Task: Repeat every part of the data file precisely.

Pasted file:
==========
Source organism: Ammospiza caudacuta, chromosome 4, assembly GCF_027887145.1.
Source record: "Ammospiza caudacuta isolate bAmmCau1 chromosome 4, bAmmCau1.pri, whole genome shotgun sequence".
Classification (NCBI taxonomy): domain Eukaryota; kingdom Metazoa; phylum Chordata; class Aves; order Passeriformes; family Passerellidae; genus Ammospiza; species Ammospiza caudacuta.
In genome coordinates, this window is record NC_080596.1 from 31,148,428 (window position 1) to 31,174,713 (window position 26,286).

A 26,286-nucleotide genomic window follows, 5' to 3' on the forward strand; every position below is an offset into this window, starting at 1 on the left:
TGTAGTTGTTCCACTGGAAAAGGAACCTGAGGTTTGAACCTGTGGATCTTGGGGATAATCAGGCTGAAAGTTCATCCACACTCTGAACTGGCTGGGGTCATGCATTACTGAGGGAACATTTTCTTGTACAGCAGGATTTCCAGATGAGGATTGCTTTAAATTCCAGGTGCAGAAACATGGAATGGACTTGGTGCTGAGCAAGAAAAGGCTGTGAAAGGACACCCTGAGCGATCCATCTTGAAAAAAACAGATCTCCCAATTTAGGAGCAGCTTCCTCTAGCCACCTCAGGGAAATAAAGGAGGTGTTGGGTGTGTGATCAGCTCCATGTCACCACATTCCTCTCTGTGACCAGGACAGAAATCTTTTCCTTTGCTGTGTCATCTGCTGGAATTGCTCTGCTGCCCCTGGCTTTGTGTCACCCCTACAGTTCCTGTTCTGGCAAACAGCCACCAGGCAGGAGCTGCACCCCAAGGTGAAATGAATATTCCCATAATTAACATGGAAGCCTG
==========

Source organism: Ammospiza caudacuta, chromosome 4, assembly GCF_027887145.1.
Source record: "Ammospiza caudacuta isolate bAmmCau1 chromosome 4, bAmmCau1.pri, whole genome shotgun sequence".
Classification (NCBI taxonomy): domain Eukaryota; kingdom Metazoa; phylum Chordata; class Aves; order Passeriformes; family Passerellidae; genus Ammospiza; species Ammospiza caudacuta.
In genome coordinates, this window is record NC_080596.1 from 31,148,428 (window position 1) to 31,174,713 (window position 26,286).

A 26,286-nucleotide genomic window follows, 5' to 3' on the forward strand; every position below is an offset into this window, starting at 1 on the left:
TGTAGTTGTTCCACTGGAAAAGGAACCTGAGGTTTGAACCTGTGGATCTTGGGGATAATCAGGCTGAAAGTTCATCCACACTCTGAACTGGCTGGGGTCATGCATTACTGAGGGAACATTTTCTTGTACAGCAGGATTTCCAGATGAGGATTGCTTTAAATTCCAGGTGCAGAAACATGGAATGGACTTGGTGCTGAGCAAGAAAAGGCTGTGAAAGGACACCCTGAGCGATCCATCTTGAAAAAAACAGATCTCCCAATTTAGGAGCAGCTTCCTCTAGCCACCTCAGGGAAATAAAGGAGGTGTTGGGTGTGTGATCAGCTCCATGTCACCACATTCCTCTCTGTGACCAGGACAGAAATCTTTTCCTTTGCTGTGTCATCTGCTGGAATTGCTCTGCTGCCCCTGGCTTTGTGTCACCCCTACAGTTCCTGTTCTGGCAAACAGCCACCAGGCAGGAGCTGCACCCCAAGGTGAAATGAATATTCCCATAATTAACATGGAAGCCTG